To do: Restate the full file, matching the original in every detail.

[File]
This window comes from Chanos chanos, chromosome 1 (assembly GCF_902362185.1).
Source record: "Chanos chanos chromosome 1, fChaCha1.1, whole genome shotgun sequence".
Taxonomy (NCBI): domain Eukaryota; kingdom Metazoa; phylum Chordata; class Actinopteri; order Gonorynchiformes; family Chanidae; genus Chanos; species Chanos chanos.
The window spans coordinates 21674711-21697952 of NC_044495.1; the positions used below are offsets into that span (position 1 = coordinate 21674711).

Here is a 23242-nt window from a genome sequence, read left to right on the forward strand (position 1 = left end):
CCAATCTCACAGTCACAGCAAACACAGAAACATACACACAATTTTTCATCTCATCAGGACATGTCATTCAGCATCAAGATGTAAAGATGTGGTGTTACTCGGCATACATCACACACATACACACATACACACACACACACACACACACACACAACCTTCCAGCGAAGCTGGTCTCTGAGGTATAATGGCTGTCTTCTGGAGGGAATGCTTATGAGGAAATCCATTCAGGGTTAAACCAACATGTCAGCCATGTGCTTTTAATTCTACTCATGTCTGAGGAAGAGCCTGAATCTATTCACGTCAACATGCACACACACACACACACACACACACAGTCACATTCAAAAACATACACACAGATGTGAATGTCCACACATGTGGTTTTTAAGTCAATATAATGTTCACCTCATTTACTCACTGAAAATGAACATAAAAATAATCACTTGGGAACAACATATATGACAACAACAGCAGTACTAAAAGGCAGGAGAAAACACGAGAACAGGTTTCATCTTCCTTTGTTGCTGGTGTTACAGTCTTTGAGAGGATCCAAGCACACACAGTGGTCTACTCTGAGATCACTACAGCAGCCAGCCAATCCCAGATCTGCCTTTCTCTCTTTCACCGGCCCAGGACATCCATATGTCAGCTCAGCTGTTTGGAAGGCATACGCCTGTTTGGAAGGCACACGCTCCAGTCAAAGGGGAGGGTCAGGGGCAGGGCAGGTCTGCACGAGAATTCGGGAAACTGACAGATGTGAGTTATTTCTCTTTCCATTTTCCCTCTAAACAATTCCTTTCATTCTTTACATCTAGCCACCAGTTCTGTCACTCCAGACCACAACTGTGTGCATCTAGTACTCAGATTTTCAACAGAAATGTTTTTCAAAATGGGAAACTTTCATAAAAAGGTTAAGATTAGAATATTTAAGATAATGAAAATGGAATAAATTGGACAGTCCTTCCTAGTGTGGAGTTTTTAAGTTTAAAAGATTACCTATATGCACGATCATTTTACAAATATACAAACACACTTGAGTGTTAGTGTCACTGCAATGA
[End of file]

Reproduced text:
This window comes from Chanos chanos, chromosome 1 (assembly GCF_902362185.1).
Source record: "Chanos chanos chromosome 1, fChaCha1.1, whole genome shotgun sequence".
Taxonomy (NCBI): domain Eukaryota; kingdom Metazoa; phylum Chordata; class Actinopteri; order Gonorynchiformes; family Chanidae; genus Chanos; species Chanos chanos.
The window spans coordinates 21674711-21697952 of NC_044495.1; the positions used below are offsets into that span (position 1 = coordinate 21674711).

Here is a 23242-nt window from a genome sequence, read left to right on the forward strand (position 1 = left end):
CCAATCTCACAGTCACAGCAAACACAGAAACATACACACAATTTTTCATCTCATCAGGACATGTCATTCAGCATCAAGATGTAAAGATGTGGTGTTACTCGGCATACATCACACACATACACACATACACACACACACACACACACACACACAACCTTCCAGCGAAGCTGGTCTCTGAGGTATAATGGCTGTCTTCTGGAGGGAATGCTTATGAGGAAATCCATTCAGGGTTAAACCAACATGTCAGCCATGTGCTTTTAATTCTACTCATGTCTGAGGAAGAGCCTGAATCTATTCACGTCAACATGCACACACACACACACACACACACACAGTCACATTCAAAAACATACACACAGATGTGAATGTCCACACATGTGGTTTTTAAGTCAATATAATGTTCACCTCATTTACTCACTGAAAATGAACATAAAAATAATCACTTGGGAACAACATATATGACAACAACAGCAGTACTAAAAGGCAGGAGAAAACACGAGAACAGGTTTCATCTTCCTTTGTTGCTGGTGTTACAGTCTTTGAGAGGATCCAAGCACACACAGTGGTCTACTCTGAGATCACTACAGCAGCCAGCCAATCCCAGATCTGCCTTTCTCTCTTTCACCGGCCCAGGACATCCATATGTCAGCTCAGCTGTTTGGAAGGCATACGCCTGTTTGGAAGGCACACGCTCCAGTCAAAGGGGAGGGTCAGGGGCAGGGCAGGTCTGCACGAGAATTCGGGAAACTGACAGATGTGAGTTATTTCTCTTTCCATTTTCCCTCTAAACAATTCCTTTCATTCTTTACATCTAGCCACCAGTTCTGTCACTCCAGACCACAACTGTGTGCATCTAGTACTCAGATTTTCAACAGAAATGTTTTTCAAAATGGGAAACTTTCATAAAAAGGTTAAGATTAGAATATTTAAGATAATGAAAATGGAATAAATTGGACAGTCCTTCCTAGTGTGGAGTTTTTAAGTTTAAAAGATTACCTATATGCACGATCATTTTACAAATATACAAACACACTTGAGTGTTAGTGTCACTGCAATGA